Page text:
As previously mentioned, both CCS and CHAdeMO make use of DC fast charging. Originally, the max current supplied by rapid DC chargers was around 50 kW for either type of connector. The situation was the same for a couple of years, but significant improvements have been made as time has gone on. While CCS vehicles do vary in their power ratings, it’s not uncommon to find models these days that support a current of 350 kW. This also goes for CHAdeMO, since the second version (CHAdeMO 2.0) can support power ratings of up to 400 kW.

With that said, in reality, charging times for the two connector types don’t vary much. This is due to the charging speed being dependent on the voltage, which is similar across models that use either connector type. You can rest assured that fast charging will be suitable speedy since it’s common to reach a full charge after 20 minutes to 1 hour with either type. Either kind will have your vehicle ready to go in substantially less time than traditional AC charging.


CCS was first proposed in October 2011 by a collaboration between the SAE and ACEA. Volkswagen built the first public charging station in June 2013, in Wolfsburg. In 2014, the European Union (EU) mandated type 2 CCS ports within the European EV network. It wasn’t long before CCS became widely accepted and endorsed by a lot of major manufacturers from Germany and America. 

CHAdeMO, on the other hand, was developed in 2010 by the CHAdeMO association. Tepco, also known as the Tokyo Electric Power Company, formed this association along with Toyota, Nissan, Mitsubishi, and Subaru. CHAdeMO became an international standard in 2014, endorsed by the International Electrotechnical Commission (IEC).


The development of both connector types happened at a similar time. The majority of EVs these days will use CCS charging, as this is the accepted standard with most American and German manufacturers. These include General Motors, Ford, Dodge, Jeep, Chrysler, Mercedes, Volkswagen, BMW, Audi, Honda, Porsche, Kia, Volvo, Rolls Royce, and several others. This applies to both North America and Europe.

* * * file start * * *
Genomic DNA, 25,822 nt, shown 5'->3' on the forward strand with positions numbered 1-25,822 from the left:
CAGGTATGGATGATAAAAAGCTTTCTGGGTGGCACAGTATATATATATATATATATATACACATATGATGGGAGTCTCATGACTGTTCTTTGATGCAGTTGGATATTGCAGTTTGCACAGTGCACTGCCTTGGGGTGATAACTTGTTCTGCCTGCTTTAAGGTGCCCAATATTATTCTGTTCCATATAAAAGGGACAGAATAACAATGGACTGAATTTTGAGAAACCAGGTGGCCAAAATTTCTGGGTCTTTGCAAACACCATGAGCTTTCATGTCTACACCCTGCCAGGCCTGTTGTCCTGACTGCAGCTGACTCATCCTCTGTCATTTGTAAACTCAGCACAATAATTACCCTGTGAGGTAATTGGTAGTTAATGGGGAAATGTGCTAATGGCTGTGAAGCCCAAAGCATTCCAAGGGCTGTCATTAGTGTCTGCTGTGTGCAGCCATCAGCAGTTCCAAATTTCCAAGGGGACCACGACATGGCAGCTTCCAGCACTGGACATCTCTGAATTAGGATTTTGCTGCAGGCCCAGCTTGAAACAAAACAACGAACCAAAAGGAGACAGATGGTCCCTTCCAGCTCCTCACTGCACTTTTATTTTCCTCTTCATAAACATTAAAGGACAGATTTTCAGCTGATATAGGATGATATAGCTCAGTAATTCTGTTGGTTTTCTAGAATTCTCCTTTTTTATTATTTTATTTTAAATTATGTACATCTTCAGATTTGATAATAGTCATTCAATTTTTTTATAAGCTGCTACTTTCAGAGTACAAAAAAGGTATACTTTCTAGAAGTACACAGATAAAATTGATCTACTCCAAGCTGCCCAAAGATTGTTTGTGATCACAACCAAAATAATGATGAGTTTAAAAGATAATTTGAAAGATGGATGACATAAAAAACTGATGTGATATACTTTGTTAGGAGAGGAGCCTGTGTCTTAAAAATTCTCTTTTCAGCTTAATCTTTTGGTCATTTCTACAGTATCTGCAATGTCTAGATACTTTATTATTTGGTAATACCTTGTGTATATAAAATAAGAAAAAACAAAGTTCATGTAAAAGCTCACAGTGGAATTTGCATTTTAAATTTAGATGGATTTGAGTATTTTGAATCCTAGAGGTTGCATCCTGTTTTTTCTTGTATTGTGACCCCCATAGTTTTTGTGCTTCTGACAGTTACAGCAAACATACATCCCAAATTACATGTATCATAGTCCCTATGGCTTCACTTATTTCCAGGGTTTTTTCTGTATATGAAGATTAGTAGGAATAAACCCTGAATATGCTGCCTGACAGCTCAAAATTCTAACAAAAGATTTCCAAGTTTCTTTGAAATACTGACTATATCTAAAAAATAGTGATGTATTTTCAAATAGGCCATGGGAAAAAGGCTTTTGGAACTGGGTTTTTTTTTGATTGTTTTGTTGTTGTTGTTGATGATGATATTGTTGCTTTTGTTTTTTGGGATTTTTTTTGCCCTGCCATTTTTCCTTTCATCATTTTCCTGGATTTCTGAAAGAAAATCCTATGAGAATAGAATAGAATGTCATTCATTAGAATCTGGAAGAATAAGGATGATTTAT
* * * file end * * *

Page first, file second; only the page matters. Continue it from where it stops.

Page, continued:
Compleo EV charging station
The majority of electric vehicles sold in North America and Europe use CCS charging.


CHAdeMO, however, is predominantly used in Japan, with few cars across Europe and the U.S. making use of this connector nowadays. Most stations in Japan will use the CHAdeMO connector. Even some Japanese manufacturers are opting to incorporate CCS plugs into their charging stations as of late, including Toyota. Essentially, CHAdeMO is being slowly but surely phased out. Manufacturers that still use CHAdeMO include Nissan, Mitsubishi, and some Citroen, Peugeot, and Honda models.

CCS vs. CHAdeMO: 7 Must-Know Facts

  • CCS is much more widely adopted than CHAdeMO in the U.S. and Europe. CHAdeMO is predominantly used in Japan
  • The only manufacturers to use CHAdeMO connectors are currently Nissan and Mitsubishi
  • Development happened at a similar time
  • Charging times for both are essentially equivalent
  • DC fast charging is possible with both CCS and CHAdeMO
  • CHAdeMO requires an additional connector cord to use AC charging, whereas CCS does not
  • CHAdeMO offers bidirectional charging, whereas CCS only offers unidirectional charging

CCS vs. CHAdeMO: Which is Better? Which One Should You Use?

Your choice will largely come down to what EV model you’ve decided to purchase, since most will use CCS charging, except for Nissan and Mitsubishi. Some Citroen, Peugeot, and Honda models also use CHAdeMO, but the majority of EVs use CCS. CHAdeMO will be phased out eventually. If you’re deadset on a Nissan or Mitsubishi model, then you’ll likely go with CHAdeMO. Since charging times are almost the same, the choice mostly comes down to the EV model.  This is especially true since buying an EV is hardly a small investment.

Still, CCS is generally more convenient, since it can make use of AC charging without an additional cord being required. This is helpful if you plan on charging your EV at home as well as on the road. One aspect where CHAdeMO has the advantage is when it comes to bidirectional charging. This essentially means you can offload electricity back to the power grid while the EV is charging up. The environmentally-minded will appreciate this since it helps to reduce pressure on the grid at peak times as well as paying you some money back. Theoretically, you could even use this to power your house, but doing so would likely require a massive restructuring of your infrastructure so isn’t an option for most people. All in all, the convenience and ubiquity of CCS means that in most cases it’s the smarter choice.